By Vijitha Yapa
The dastardly Easter Sunday bombings – and resultant spate of deaths, injuries and general disruption to life in Sri Lanka – were uppermost in my mind as I read this fascinating book by Britain’s leading forensic pathologist Dr. Richard Shepherd.
During the course of his long career, he performed over 23,000 autopsies including that of Princess Diana who died under tragic circumstances.
What’s significant about this tome is that it isn’t merely a compilation of pathology case studies but also an honest review of the trials and tribulations that the author faced in his personal life as well. It would appear that his job affected his family life in many ways. For instance, the demand for immediate attention to perform autopsies placed a severe strain on Shepherd’s relationship with his wife and children.
His wife, who was a nurse, wanted to become a doctor and immersed herself in hours of study. This too put pressure on him as he was expected to finance the domestic expenses and help with taking care of the children as well.
On one occasion when he was rushing off to an inquest, even though he’d promised to spend time with the family, his wife remarked that the dead seemed to be more important to him than the living. Though that comment hurt him deeply at the time, Shepherd was a loyal civil servant and believed that when duty called, he must answer.
His experiments with stabbing, which included sinking a knife into the Sunday roast, meant that their children stopped eating the food he prepared. The good doctor had bought knives of all shapes and sharpness to test his theories; and he says that if a search was conducted by the police, he would have been arrested for carrying so many offensive weapons!
The pathologist also provides nuggets of information such as the difference between death as a result of a gunshot (where the killer can be far away from the victim) and stab wounds (where the perpetrator and victim need to be in very close proximity to each other).
Each autopsy reveals his attitude, which helped solve many cases – like that of a pretty girl who strangled her boyfriend with a tie. Was it murder or manslaughter?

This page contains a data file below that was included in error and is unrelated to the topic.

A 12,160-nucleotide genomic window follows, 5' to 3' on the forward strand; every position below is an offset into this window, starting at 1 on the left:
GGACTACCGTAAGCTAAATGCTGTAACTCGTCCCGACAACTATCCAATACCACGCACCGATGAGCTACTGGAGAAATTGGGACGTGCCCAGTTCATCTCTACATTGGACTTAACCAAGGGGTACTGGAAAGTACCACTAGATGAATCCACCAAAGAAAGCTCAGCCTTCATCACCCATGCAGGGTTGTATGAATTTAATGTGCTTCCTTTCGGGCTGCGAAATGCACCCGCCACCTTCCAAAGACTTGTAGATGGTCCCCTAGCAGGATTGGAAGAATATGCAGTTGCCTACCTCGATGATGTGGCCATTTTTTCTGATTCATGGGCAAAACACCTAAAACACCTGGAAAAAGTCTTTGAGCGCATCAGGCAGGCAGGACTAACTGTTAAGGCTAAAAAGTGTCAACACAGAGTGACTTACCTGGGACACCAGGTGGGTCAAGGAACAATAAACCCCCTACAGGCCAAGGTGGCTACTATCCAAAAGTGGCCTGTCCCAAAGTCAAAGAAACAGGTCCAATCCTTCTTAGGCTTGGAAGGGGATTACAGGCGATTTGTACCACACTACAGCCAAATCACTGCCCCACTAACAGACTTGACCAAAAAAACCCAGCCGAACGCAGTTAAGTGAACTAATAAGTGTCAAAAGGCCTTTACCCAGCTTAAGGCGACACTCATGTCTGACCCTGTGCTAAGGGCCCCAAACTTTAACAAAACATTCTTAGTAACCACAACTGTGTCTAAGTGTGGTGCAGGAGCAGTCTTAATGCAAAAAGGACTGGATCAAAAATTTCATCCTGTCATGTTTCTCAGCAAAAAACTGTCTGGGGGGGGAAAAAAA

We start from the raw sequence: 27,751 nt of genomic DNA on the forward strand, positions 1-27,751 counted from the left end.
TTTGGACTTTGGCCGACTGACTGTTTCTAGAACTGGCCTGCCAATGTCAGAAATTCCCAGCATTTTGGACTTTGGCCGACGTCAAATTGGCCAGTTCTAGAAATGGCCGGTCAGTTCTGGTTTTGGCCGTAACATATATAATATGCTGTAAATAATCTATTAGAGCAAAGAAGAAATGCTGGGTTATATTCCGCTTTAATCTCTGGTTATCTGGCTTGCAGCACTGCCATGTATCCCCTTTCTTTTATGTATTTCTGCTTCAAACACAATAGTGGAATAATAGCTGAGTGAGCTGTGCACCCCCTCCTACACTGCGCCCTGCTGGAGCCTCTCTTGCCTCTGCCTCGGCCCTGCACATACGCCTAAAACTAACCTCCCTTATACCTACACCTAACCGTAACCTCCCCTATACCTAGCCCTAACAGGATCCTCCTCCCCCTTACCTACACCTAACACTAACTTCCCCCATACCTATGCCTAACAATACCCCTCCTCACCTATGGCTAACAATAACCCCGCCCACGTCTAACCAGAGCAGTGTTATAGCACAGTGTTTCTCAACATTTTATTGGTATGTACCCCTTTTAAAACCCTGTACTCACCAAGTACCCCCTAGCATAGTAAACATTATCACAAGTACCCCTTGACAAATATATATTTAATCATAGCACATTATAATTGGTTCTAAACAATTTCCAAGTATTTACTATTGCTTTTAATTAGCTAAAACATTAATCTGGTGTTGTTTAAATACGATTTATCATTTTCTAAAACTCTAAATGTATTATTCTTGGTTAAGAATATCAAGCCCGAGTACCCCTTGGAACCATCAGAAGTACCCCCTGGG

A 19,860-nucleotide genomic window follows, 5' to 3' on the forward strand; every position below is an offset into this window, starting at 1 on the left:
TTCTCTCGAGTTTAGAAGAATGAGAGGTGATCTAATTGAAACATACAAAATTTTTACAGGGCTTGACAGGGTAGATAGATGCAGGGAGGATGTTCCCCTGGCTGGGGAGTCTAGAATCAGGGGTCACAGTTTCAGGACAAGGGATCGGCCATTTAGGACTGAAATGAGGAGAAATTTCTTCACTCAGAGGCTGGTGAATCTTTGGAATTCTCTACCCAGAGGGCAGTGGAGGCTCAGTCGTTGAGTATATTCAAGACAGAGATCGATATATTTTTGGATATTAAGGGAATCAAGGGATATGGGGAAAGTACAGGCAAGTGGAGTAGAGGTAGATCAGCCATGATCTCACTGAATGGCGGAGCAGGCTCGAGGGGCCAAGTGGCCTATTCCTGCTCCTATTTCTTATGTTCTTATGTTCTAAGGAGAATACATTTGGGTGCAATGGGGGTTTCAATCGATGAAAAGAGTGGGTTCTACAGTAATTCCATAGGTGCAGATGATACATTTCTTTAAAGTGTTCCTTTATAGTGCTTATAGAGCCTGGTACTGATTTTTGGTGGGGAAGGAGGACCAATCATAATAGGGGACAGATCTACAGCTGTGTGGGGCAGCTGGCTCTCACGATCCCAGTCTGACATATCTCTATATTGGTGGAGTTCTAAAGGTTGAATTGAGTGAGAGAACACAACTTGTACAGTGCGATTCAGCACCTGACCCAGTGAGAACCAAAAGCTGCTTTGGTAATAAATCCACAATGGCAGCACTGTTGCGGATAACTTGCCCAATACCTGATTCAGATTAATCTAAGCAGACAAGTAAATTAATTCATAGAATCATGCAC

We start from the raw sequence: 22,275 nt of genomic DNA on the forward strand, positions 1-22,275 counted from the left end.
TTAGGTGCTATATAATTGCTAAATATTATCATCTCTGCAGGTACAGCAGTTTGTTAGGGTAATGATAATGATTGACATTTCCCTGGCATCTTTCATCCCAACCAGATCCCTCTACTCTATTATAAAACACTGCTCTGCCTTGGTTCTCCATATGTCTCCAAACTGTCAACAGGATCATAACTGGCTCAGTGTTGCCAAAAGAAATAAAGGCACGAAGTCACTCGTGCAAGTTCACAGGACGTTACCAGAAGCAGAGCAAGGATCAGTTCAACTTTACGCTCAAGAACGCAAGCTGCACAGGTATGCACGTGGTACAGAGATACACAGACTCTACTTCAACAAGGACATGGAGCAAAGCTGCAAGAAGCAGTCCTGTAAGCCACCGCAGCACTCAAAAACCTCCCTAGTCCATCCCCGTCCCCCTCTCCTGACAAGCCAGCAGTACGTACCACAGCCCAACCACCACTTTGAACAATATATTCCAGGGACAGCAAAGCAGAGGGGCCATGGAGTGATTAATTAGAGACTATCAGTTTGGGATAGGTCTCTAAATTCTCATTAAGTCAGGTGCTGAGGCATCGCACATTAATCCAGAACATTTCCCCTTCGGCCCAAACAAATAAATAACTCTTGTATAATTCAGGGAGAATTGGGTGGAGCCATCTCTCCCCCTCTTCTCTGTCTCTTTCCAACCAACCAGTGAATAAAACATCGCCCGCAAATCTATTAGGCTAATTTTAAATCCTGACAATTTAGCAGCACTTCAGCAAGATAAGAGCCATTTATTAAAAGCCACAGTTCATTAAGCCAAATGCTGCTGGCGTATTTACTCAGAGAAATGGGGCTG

He outlines the details and then provides a careful account of the autopsy findings, which reveal she had in fact murdered him. But the jury was not convinced and the frustration he felt is obvious as the killer was set free.
The author believes that a pathologist should never admit he was wrong because in the British justice system, there’s no room for probability. In one instance, while the police were trying to find clues about a killer, he discovered that the wounds on the victim were self-inflicted and called it a suicide.
Shepherd also dealt with a number of cases where children had been killed by their mothers. He says that it’s quite easy to kill a baby since the infant’s bones aren’t developed. The police have to then decide whether it’s infanticide or manslaughter.
And there’s the interesting case of a girl who pretended she wasn’t pregnant while working in a hotel. After the baby was born, she had taken the infant to a nearby lake and drowned the newborn. Stories like these make the book a page-turner.
In the case of unwanted pregnancies and the killing of children, paediatrician Sir Roy Meadow noted during the trial of a mother who stood accused of killing two of her children that one sudden infant death in a family is a tragedy, two is suspicious and three is murder unless proven otherwise.
He claimed that the odds of two children in the same family dying of natural causes were extremely high…one in 73 million, to be precise. The accused mother, Sally Clark, was found guilty and sentenced to life imprisonment.
One of the highlights of Shepherd’s career was the police inquiry into the death of Princess Diana. The inquest was held in 2004 in a bid to stem the inevitable tide of conspiracy theories and the author was asked to review the evidence. He describes how when a car travelling at 60 mph hits a concrete pillar, the bodies in the car continue to move.
Dodi Fayed, who wasn’t wearing a seat belt, crashed into the driver at 60 mph – and both were killed on the spot. Diana had a tear in a vein of one lung, about which Shepherd notes: “Diana’s was a very small injury – but in the wrong place.”
This could have been a dull book containing details of cases and information about the career of a pathologist. But Shepherd has made it an interesting read by balancing experiences in his professional life with the trials and tribulations he faced with his family… showing both sides of the coin as it were.